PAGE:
Northwest Angle resort owner explores class-action lawsuit in response to Lake of the Woods flooding
First it was the COVID-19 pandemic, now it's flooding that has dried up another summer season at Jake's Northwest Angle Resort on Lake of the Woods.
ANGLE INLET, Minn. – Paul Colson is on a mission (again), and looking at the language in a 1925 treaty between Canada and the United States governing water levels on Lake of the Woods, he’s confident he’s onto something.
Third-generation owner of Jake’s Northwest Angle Resort on Lake of the Woods, Colson made headlines on both sides of the border during the first several months of the COVID-19 pandemic for his outspoken views on the impact the border closure had on his business.
Bordered on three sides by Canada, the Northwest Angle is a U.S. exclave only accessible by road by driving through about 40 miles of remote Manitoba highway, some of it gravel. Until Canada reopened its border to nonessential travel Monday, Aug. 9, 2021, no one could reach the Angle without crossing some 40 potentially treacherous miles of Lake of the Woods during the first year and a half of the pandemic.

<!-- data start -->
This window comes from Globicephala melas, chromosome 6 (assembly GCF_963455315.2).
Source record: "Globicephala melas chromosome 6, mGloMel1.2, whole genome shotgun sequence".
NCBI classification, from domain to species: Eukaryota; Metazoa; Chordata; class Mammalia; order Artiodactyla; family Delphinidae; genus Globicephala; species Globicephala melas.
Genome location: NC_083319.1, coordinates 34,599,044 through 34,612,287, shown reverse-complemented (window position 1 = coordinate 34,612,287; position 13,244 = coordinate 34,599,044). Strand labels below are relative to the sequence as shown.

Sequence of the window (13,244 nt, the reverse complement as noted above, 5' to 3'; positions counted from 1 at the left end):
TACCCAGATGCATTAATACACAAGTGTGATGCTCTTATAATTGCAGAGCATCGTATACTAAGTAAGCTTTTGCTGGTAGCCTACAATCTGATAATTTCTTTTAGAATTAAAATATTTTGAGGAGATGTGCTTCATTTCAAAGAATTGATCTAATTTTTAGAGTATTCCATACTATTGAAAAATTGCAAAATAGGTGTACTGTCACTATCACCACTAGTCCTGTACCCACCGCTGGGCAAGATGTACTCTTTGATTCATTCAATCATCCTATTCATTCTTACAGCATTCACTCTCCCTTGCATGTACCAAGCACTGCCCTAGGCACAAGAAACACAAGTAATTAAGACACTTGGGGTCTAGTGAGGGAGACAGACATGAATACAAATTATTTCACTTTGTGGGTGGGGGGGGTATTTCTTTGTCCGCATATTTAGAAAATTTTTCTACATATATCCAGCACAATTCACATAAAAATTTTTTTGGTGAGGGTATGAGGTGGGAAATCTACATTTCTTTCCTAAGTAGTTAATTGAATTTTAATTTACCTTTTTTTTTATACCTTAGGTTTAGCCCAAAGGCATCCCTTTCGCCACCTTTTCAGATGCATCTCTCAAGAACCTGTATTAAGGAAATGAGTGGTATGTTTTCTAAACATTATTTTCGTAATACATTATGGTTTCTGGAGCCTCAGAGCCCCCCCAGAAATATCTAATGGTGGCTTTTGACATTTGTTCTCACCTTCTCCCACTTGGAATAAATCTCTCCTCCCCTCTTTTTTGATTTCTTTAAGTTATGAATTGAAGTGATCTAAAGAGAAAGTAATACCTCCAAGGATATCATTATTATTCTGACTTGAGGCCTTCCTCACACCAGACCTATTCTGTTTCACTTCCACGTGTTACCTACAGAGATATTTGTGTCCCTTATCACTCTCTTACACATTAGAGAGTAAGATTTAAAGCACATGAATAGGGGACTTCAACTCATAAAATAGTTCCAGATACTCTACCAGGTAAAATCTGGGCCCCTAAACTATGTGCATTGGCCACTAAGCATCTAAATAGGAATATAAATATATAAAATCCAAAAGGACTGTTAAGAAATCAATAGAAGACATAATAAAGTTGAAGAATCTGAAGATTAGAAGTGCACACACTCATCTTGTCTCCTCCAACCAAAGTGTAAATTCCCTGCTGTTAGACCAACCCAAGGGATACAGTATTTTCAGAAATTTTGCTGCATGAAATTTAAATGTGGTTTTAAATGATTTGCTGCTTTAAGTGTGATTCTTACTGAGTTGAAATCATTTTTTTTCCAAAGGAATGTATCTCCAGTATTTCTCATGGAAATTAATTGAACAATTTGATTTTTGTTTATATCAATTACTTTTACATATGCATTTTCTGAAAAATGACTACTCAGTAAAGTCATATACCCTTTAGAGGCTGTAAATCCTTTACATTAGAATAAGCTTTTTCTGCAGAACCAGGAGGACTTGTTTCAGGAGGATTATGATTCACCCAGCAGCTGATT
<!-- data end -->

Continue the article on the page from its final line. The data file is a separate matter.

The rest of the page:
The impact was devastating to Colson and other Northwest Angle resort owners. Colson advocated for a travel corridor that would have allowed Angle visitors to cross into Canada while the border remained closed, but the push didn’t gain traction. As tenacious as he is outspoken, Colson even went so far as to suggest blocking the Canadian National Railway line that takes Canadian trains into Minnesota north of Warroad before re-entering Canada at Rainy River, Ontario.
Now, Colson says he is out of business again – this time because of widespread flooding across the Rainy-Lake of the Woods Watershed, a 27,000-square-mile area extending from just west of Lake Superior to the Norman Dam at Kenora, Ontario, where Lake of the Woods flows into the Winnipeg River.